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The male gaze: Turning the screw

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It's been a while since trips to the theatre. I've been busy. But it's nice to see that it's the creative process that is at the heart of Kevin Kelly's Turning the Screw. And what gives rise to it. It's a dramatisation of the creative process leading up to composer Benjamin Britten's premiere of his opera, The Turning of the Screw. With deadlines approaching, Britten seems stuck over melodies and unsure about completing the piece for its summer premiere. But the selection of twelve-year-old choirboy David Hemmings in the leading role of Miles within the opera is the spark that motivates him to complete the piece. And his presence may stir other feelings, too. It's currently playing at the Kings Head Theatre .  Britten's fascination with young boys has been the subject of a detailed book, Britten's Children. The book suggests that Britten saw himself as a young boy of 13. It's almost as if he saw himself as Peter Pan, albeit if Peter Pan was a

Attracting attention: Amour @charingcrossthr

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Amour is about the brief charming life of an ordinary man who discovers he can walk through walls in 1950s Paris. With music by Michael Legrand, it’s a whimsical fantasy that it’s hard to dislike. As the piece says, “There’s magic in the air” even if the lyrics translated into English bring the piece crashing back to reality. It’s having its UK professional premiere at Charing Cross Theatre . At the centre of the piece is an earnest young man Dusoleil (Gary Tushaw), who lives alone in a flat in Montmartre, dreaming about his neighbour Isabelle (Anna O’Byrne), who is married. He’s a hard worker in the civil service who gets his work done so he can write a letter to his dear mother. But one day during a power outage he discovers he can walk through walls. So he decides to put his new talents to good use to become a latter-day Robin Hood, winning the hearts of the locals and Isabelle. The lyrics become predictable that it’s tempting to play a guessing game. You just know when the l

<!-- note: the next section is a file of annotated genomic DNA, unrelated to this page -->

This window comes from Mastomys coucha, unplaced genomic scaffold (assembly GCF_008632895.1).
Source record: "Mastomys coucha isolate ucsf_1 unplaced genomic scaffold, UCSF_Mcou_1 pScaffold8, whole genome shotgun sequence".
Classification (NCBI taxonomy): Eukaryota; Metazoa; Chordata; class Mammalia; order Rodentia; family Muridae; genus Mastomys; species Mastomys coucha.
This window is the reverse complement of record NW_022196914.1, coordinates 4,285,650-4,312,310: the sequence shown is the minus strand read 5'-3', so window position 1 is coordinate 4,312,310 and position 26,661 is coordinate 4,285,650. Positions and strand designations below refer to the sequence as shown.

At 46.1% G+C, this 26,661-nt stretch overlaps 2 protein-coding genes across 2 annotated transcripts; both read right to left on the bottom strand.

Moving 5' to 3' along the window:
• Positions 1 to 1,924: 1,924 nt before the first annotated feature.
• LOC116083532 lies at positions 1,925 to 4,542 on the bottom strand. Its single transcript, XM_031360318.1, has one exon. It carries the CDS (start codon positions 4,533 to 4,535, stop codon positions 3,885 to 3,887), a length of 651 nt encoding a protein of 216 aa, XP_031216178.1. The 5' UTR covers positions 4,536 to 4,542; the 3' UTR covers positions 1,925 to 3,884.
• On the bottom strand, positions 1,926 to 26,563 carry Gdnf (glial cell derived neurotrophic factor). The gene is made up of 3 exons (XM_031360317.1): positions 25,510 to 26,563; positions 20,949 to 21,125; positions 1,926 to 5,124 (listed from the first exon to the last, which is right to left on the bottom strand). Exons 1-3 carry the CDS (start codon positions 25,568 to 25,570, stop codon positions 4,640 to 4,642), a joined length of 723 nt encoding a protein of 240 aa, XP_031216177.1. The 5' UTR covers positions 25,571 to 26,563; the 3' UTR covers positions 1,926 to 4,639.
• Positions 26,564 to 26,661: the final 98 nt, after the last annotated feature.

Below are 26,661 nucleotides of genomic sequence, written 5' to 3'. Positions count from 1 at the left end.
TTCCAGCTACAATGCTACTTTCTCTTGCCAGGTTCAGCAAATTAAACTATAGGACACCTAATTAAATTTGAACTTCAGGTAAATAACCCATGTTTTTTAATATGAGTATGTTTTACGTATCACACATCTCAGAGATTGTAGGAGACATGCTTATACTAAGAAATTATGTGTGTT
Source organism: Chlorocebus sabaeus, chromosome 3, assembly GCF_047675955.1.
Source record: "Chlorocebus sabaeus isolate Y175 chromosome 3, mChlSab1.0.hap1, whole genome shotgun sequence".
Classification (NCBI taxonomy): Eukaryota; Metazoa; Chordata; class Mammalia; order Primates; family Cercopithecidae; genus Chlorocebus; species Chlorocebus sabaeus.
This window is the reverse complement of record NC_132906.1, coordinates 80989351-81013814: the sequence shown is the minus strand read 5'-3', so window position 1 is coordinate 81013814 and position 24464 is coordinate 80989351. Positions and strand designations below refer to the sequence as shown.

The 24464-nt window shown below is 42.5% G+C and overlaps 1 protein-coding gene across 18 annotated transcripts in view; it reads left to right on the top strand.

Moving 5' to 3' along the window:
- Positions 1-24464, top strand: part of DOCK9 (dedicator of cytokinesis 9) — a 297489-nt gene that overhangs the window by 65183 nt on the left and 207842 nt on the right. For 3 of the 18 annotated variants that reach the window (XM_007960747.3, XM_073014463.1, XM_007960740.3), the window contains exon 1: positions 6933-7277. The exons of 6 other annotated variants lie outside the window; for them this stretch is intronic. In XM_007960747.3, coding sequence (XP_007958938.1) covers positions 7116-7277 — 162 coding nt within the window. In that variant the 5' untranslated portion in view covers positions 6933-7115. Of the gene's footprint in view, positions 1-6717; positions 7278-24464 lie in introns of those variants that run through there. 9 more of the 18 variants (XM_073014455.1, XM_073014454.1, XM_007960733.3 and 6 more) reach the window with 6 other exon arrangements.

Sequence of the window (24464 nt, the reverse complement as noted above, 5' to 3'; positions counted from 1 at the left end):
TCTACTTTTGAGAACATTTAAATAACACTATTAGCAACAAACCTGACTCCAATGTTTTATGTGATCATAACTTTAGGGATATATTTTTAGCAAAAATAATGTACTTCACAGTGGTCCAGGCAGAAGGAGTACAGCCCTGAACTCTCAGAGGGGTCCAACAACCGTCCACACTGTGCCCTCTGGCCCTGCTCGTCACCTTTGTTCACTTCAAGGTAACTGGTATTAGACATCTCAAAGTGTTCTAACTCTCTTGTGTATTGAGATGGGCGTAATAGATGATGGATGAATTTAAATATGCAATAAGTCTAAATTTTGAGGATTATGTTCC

Wicked men with beards: The Woman In White @charingcrossthr

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What makes The Woman In White interesting is the cast assembled for this tale about imprisonment, nasty men and poor artists. Even if this story makes no sense, it's a chance to be amazed by performers who hopefully will get to go onto bigger (and better) things. It’s having its first revival at Charing Cross Theatre . Pared back from its original production which premiered in the West End over ten years ago, here there are less effects and a bigger focus on the story. But the story doesn’t make much sense. Two young bored women Laura (Anna O'Byrne) and Marian (Carolyn Maitland) trapped in the country enlist the services of an artist, Walter (Ashley Stillburn), to help them draw. The artist sees a ghostly woman dressed in white on the way to their house. Walter falls in love with Laura. But Laura’s engaged to marry Sir Percival Glyde (Chris Peluso) as it was her father’s dying wish. Her father mustn't have liked Laura much as you just know by Sir Percival's facia

The best of all possible worlds: Candide in Concert with @LMTOrch @CadoganHall

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It is possible to see the best of all possible worlds after experiencing the passion and sublime music making from London Musical Theatre Orchestra's concert version of Candide. Playing for one night only at Cadogan Hall, you left the theatre sharing the joy and passion the musicians felt for Bernstein's work. Based on a story by Voltaire, it's about a young man determined to cling to optimism despite the frequent tragedies he encounters. Along the way he's expelled from home, dragged into the Bulgarian army, brought before the Spanish Inquisition... But the plot is not so important... As a concert version, Bernstein's operetta lets you overlook the sillier parts of the story and focus on the music and performances.